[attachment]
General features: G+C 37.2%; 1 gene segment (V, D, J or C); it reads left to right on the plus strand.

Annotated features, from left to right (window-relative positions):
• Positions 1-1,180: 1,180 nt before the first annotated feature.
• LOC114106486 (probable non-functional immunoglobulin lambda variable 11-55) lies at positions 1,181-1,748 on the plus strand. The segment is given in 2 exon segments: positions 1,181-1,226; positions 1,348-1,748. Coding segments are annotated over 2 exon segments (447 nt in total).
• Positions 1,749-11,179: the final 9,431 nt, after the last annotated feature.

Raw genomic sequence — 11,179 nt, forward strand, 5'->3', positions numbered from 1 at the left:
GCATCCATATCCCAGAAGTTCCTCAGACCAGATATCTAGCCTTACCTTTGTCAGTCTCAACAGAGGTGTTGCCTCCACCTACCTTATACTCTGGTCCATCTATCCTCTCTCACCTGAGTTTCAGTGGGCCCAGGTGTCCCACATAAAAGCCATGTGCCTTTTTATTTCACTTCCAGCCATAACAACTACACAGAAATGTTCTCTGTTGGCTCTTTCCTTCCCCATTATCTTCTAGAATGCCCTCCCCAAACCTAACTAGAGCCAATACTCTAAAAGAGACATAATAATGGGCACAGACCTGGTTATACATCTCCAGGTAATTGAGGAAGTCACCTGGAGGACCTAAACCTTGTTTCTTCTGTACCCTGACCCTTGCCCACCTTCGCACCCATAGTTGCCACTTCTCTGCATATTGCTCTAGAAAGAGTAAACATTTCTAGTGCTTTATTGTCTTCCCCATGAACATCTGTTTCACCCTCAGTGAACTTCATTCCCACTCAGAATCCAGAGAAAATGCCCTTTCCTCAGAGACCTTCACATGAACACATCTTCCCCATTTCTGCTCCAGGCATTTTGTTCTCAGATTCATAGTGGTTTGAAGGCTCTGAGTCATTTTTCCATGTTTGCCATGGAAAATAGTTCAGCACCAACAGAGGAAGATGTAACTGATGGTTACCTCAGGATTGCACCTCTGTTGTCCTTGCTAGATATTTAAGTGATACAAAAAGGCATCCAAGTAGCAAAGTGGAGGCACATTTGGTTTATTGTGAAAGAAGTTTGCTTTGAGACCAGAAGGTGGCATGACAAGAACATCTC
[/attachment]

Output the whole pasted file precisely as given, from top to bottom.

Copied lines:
General features: G+C 37.2%; 1 gene segment (V, D, J or C); it reads left to right on the plus strand.

Annotated features, from left to right (window-relative positions):
• Positions 1-1,180: 1,180 nt before the first annotated feature.
• LOC114106486 (probable non-functional immunoglobulin lambda variable 11-55) lies at positions 1,181-1,748 on the plus strand. The segment is given in 2 exon segments: positions 1,181-1,226; positions 1,348-1,748. Coding segments are annotated over 2 exon segments (447 nt in total).
• Positions 1,749-11,179: the final 9,431 nt, after the last annotated feature.

Raw genomic sequence — 11,179 nt, forward strand, 5'->3', positions numbered from 1 at the left:
GCATCCATATCCCAGAAGTTCCTCAGACCAGATATCTAGCCTTACCTTTGTCAGTCTCAACAGAGGTGTTGCCTCCACCTACCTTATACTCTGGTCCATCTATCCTCTCTCACCTGAGTTTCAGTGGGCCCAGGTGTCCCACATAAAAGCCATGTGCCTTTTTATTTCACTTCCAGCCATAACAACTACACAGAAATGTTCTCTGTTGGCTCTTTCCTTCCCCATTATCTTCTAGAATGCCCTCCCCAAACCTAACTAGAGCCAATACTCTAAAAGAGACATAATAATGGGCACAGACCTGGTTATACATCTCCAGGTAATTGAGGAAGTCACCTGGAGGACCTAAACCTTGTTTCTTCTGTACCCTGACCCTTGCCCACCTTCGCACCCATAGTTGCCACTTCTCTGCATATTGCTCTAGAAAGAGTAAACATTTCTAGTGCTTTATTGTCTTCCCCATGAACATCTGTTTCACCCTCAGTGAACTTCATTCCCACTCAGAATCCAGAGAAAATGCCCTTTCCTCAGAGACCTTCACATGAACACATCTTCCCCATTTCTGCTCCAGGCATTTTGTTCTCAGATTCATAGTGGTTTGAAGGCTCTGAGTCATTTTTCCATGTTTGCCATGGAAAATAGTTCAGCACCAACAGAGGAAGATGTAACTGATGGTTACCTCAGGATTGCACCTCTGTTGTCCTTGCTAGATATTTAAGTGATACAAAAAGGCATCCAAGTAGCAAAGTGGAGGCACATTTGGTTTATTGTGAAAGAAGTTTGCTTTGAGACCAGAAGGTGGCATGACAAGAACATCTC